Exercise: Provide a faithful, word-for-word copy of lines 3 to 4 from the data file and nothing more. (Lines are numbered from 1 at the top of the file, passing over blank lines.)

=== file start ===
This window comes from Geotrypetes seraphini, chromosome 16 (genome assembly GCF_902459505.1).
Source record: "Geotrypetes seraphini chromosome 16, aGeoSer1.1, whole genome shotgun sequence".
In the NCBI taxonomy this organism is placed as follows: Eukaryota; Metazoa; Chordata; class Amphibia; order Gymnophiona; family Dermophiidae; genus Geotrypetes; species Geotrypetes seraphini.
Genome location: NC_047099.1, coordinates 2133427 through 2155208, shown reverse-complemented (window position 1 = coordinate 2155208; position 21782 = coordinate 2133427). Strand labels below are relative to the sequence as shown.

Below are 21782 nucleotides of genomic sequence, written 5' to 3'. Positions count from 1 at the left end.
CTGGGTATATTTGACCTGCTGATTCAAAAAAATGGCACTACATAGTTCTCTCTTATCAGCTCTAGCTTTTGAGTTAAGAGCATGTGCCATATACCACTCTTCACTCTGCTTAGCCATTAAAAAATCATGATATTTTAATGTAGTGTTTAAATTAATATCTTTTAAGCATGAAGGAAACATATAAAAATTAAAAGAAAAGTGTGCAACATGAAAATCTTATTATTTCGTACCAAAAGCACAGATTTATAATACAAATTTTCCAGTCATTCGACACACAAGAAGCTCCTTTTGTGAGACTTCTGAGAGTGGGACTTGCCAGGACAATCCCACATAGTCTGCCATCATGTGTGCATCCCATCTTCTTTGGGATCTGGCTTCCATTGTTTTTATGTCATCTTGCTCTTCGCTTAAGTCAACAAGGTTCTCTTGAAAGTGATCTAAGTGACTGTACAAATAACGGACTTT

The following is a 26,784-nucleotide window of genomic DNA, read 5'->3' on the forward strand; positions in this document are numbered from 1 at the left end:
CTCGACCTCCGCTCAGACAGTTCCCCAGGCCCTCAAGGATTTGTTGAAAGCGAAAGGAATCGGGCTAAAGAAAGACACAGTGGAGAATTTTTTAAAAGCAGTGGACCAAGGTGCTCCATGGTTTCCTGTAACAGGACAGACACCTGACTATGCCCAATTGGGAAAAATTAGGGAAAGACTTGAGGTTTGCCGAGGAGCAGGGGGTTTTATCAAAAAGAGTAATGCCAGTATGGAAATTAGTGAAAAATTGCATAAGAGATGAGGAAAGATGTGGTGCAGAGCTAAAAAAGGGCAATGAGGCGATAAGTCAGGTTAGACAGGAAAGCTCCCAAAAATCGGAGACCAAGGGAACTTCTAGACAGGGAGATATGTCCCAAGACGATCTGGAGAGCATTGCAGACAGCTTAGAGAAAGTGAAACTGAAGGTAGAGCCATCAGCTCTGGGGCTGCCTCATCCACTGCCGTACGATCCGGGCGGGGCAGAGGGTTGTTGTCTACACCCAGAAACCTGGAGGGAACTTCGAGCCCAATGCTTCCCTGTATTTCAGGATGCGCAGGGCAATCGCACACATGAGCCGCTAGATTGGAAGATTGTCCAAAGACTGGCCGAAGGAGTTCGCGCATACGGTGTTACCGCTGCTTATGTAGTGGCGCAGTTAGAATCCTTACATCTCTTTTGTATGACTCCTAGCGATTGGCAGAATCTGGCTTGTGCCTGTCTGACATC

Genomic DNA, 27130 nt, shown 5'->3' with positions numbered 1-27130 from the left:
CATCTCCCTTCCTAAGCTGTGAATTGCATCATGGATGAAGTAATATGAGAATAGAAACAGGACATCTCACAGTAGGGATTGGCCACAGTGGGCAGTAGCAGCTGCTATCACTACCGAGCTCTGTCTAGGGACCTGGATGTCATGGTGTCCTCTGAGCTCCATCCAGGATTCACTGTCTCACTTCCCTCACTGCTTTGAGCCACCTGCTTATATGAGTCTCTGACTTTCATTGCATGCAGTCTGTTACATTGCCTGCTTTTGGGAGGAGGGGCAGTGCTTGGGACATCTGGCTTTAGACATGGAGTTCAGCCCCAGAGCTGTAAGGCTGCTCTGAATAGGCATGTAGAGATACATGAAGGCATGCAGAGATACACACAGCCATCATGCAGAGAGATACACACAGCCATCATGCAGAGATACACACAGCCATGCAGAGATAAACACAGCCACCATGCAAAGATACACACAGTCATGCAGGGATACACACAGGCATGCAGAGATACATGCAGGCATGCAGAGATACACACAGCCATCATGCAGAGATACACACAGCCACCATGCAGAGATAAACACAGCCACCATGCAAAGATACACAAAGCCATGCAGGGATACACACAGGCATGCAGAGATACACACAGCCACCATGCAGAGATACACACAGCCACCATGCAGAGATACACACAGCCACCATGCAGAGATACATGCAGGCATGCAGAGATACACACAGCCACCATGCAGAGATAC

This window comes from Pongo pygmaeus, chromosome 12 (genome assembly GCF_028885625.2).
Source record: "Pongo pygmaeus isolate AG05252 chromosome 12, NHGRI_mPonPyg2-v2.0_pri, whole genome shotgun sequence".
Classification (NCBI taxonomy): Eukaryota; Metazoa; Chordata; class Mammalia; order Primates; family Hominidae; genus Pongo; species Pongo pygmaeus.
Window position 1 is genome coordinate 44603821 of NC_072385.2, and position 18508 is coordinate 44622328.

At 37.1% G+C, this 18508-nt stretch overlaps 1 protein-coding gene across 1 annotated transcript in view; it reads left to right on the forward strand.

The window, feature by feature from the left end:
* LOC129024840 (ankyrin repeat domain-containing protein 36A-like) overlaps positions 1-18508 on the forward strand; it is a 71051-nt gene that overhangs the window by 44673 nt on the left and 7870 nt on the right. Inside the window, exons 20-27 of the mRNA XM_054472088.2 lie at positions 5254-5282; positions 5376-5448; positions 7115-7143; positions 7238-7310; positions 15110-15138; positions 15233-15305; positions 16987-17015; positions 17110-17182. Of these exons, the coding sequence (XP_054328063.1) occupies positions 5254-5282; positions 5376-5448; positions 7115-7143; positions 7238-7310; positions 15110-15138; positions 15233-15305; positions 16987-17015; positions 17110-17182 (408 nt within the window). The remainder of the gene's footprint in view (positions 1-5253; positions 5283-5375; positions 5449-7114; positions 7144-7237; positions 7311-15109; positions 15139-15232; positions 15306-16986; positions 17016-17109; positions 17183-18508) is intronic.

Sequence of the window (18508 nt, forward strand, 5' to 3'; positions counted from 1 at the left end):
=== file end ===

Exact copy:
In the NCBI taxonomy this organism is placed as follows: Eukaryota; Metazoa; Chordata; class Amphibia; order Gymnophiona; family Dermophiidae; genus Geotrypetes; species Geotrypetes seraphini.
Genome location: NC_047099.1, coordinates 2133427 through 2155208, shown reverse-complemented (window position 1 = coordinate 2155208; position 21782 = coordinate 2133427). Strand labels below are relative to the sequence as shown.